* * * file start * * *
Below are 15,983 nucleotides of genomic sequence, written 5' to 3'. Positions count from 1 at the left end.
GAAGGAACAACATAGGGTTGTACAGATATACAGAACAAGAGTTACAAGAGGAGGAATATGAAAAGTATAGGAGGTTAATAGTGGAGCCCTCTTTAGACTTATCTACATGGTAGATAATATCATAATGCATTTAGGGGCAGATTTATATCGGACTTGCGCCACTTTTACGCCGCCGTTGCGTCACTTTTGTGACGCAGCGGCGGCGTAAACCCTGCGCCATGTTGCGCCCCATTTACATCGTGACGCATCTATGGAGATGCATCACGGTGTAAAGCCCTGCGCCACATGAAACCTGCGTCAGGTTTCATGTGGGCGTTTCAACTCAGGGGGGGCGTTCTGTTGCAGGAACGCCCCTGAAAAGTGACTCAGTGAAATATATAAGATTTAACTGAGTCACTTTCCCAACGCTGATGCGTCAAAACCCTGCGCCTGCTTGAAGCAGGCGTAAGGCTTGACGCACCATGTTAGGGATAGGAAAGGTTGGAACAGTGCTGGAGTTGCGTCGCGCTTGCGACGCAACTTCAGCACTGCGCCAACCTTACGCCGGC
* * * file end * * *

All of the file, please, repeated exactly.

Below are 15,983 nucleotides of genomic sequence, written 5' to 3'. Positions count from 1 at the left end.
GAAGGAACAACATAGGGTTGTACAGATATACAGAACAAGAGTTACAAGAGGAGGAATATGAAAAGTATAGGAGGTTAATAGTGGAGCCCTCTTTAGACTTATCTACATGGTAGATAATATCATAATGCATTTAGGGGCAGATTTATATCGGACTTGCGCCACTTTTACGCCGCCGTTGCGTCACTTTTGTGACGCAGCGGCGGCGTAAACCCTGCGCCATGTTGCGCCCCATTTACATCGTGACGCATCTATGGAGATGCATCACGGTGTAAAGCCCTGCGCCACATGAAACCTGCGTCAGGTTTCATGTGGGCGTTTCAACTCAGGGGGGGCGTTCTGTTGCAGGAACGCCCCTGAAAAGTGACTCAGTGAAATATATAAGATTTAACTGAGTCACTTTCCCAACGCTGATGCGTCAAAACCCTGCGCCTGCTTGAAGCAGGCGTAAGGCTTGACGCACCATGTTAGGGATAGGAAAGGTTGGAACAGTGCTGGAGTTGCGTCGCGCTTGCGACGCAACTTCAGCACTGCGCCAACCTTACGCCGGC